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This Interactive Play Asks You To Get Naked And Vulnerable. So I Did.
Parturition is an immersive play about your birth. We went this week and learned that our birth is one that must occur alone, mostly in the dark, possibly while we're totally naked. I went to Parturition on Wednesday night, but my journey began several weeks prior to that date. I was first asked to answer multiple questions about the circumstances of my birth. Where was I born, and to whom? I was born in the spring, in the Midwest, to two married, working-class, first-time parents. I was asked to detail my earliest memories.
Several days later, I was asked if I would prefer a 'Natural Birth' or a 'Theatrical Walkthrough.' The main difference is that the former option is more intense, and you have to be naked.
Let's be clear: While I am not bothered by the nudity of others in the slightest, I hate being naked. Sure, sure, I shower naked, and that's about it. I can't sleep naked because what if there's an earthquake or a fire? I would never participate in World Naked Bike Ride, because what if there's an earthquake or a fire? I am totally content not being free, never being one with nature, and being fully clothed at most times.
But after finding out a few other people I know were going in nude, I felt like I had to choose the natural birth. I tend to enjoy the more intense experiences with immersive theatre and haunts. I loved Heretic House's Hex, where I was thrashed about, clawed and had a nude woman 'vomit' blood in my face, after all. I can't chicken out now! Maybe, I thought, I would only be naked for a very short time, in the dark. Maybe there wouldn't be an earthquake or a fire.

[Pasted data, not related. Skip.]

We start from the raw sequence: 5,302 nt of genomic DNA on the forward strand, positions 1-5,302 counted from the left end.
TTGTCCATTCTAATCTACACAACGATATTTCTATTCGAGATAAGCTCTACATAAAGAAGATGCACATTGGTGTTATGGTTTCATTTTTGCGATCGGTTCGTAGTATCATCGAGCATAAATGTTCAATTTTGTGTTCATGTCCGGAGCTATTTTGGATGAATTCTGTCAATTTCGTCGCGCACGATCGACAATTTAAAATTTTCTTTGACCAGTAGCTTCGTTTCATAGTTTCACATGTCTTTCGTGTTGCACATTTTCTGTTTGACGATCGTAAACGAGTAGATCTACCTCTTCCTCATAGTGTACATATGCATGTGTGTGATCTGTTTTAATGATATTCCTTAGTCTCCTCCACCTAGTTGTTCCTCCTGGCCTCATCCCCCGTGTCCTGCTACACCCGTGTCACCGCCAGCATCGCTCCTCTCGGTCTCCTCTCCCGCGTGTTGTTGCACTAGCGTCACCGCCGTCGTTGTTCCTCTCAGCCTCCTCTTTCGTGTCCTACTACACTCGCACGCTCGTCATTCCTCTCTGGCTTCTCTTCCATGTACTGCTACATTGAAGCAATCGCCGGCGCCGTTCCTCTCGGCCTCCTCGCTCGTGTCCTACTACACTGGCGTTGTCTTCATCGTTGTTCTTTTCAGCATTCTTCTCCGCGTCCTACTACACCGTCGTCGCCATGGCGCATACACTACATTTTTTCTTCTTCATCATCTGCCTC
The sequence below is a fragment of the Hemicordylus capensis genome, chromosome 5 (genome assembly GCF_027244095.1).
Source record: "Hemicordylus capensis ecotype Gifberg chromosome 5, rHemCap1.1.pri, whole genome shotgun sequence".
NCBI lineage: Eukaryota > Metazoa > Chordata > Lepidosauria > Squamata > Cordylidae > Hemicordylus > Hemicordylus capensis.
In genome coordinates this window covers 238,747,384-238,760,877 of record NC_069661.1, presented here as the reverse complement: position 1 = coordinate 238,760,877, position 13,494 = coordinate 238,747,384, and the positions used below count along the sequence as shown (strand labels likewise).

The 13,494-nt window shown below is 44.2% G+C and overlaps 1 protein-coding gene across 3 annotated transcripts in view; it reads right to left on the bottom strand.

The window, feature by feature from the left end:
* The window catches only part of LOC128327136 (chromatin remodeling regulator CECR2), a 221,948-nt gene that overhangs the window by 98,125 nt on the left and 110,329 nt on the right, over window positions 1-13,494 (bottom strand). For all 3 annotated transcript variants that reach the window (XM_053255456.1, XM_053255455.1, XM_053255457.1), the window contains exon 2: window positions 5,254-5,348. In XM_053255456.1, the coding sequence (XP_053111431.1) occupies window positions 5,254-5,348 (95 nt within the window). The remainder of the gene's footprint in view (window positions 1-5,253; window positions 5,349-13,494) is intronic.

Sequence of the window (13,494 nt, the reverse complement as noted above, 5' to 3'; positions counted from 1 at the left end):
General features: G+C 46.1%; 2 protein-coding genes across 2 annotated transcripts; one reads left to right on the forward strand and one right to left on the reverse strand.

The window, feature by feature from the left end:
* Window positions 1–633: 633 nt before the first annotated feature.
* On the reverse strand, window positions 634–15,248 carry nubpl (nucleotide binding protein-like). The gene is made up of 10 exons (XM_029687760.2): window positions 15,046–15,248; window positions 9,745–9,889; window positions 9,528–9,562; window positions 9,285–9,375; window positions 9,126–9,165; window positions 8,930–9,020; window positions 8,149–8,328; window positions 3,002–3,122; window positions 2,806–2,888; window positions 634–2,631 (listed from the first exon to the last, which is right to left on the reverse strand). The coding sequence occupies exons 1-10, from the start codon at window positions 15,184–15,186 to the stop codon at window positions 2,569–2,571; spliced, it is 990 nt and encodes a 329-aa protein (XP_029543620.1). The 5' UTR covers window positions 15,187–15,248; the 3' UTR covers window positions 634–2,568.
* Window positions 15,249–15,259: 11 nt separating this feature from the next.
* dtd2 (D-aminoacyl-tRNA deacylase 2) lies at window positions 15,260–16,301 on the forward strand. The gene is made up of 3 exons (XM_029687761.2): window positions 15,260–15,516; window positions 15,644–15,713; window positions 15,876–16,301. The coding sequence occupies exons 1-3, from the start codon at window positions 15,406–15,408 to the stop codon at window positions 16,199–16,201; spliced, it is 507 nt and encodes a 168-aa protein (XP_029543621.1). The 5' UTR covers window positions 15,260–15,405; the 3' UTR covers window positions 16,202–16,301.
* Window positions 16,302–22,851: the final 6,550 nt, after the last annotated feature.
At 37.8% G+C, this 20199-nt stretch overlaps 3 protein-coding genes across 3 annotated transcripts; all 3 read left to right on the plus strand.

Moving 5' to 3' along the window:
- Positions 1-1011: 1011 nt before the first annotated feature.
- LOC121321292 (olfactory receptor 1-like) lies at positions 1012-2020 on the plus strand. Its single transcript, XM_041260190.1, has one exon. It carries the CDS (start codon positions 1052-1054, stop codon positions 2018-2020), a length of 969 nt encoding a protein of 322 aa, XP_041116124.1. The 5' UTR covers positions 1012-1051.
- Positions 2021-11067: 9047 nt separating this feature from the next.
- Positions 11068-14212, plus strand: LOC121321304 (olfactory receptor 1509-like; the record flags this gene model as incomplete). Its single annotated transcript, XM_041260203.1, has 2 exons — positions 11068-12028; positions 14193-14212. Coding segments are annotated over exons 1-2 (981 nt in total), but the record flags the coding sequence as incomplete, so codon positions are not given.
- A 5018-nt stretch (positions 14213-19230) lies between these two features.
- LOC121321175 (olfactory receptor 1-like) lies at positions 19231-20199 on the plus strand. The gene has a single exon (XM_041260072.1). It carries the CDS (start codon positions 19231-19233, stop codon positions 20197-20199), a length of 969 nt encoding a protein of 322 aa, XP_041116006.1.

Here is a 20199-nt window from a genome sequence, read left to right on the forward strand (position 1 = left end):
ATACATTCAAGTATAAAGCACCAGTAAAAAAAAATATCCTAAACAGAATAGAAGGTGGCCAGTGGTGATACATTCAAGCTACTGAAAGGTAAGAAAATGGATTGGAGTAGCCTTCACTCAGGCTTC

The naked thing really became all I could think about in the days leading up to Parturition. I went back and forth on changing to a theatrical walkthrough several times. Finally, on the day of Parturition, I was given my instructions and confirmed my natural birth.
Parturition is the latest production from Screenshot Productions, which mysteriously surfaced last Halloween with the show, Fear Is What We Learned Here. As is the case with many of the immersive haunts—Alone, Heretic House, Blackout—it seems the minds behind What We Learned Here will continue to offer programming year-round. And much like Alone, What We Learned Here has departed from horror-themed entertainment. Screenshot co-founder Nicholas David Sherwin, Jr. is the brains behind Parturition, and while he was a project manager for Vortex Productions LLC, which puts on Blackout, Parturition should not be interpreted as a 'haunt.' With Parturition, the aim is to recreate the sensation of birth, via a strange production that is both unsettling and inspiring.
I was told to come to a specific location in North Hollywood at precisely 11:15 p.m. Not a minute earlier, nor a minute later. I was previously told not to tear anything down while fumbling my way around, and to not resist or speak. If I wanted the performance to stop, I was given a gesture—similar to a safe word—that would end it. (No refunds!)
I had met writer Noah Nelson talking about escape rooms on his immersive entertainment podcast—No Proscenium—and found out he was going for a theatrical walkthrough 15 minutes after me. We decided to carpool and so, after a drink at a nearby, barrel-shaped bar during which I mostly fretted about nudity, I located the address and opened the door at exactly 11:15 p.m.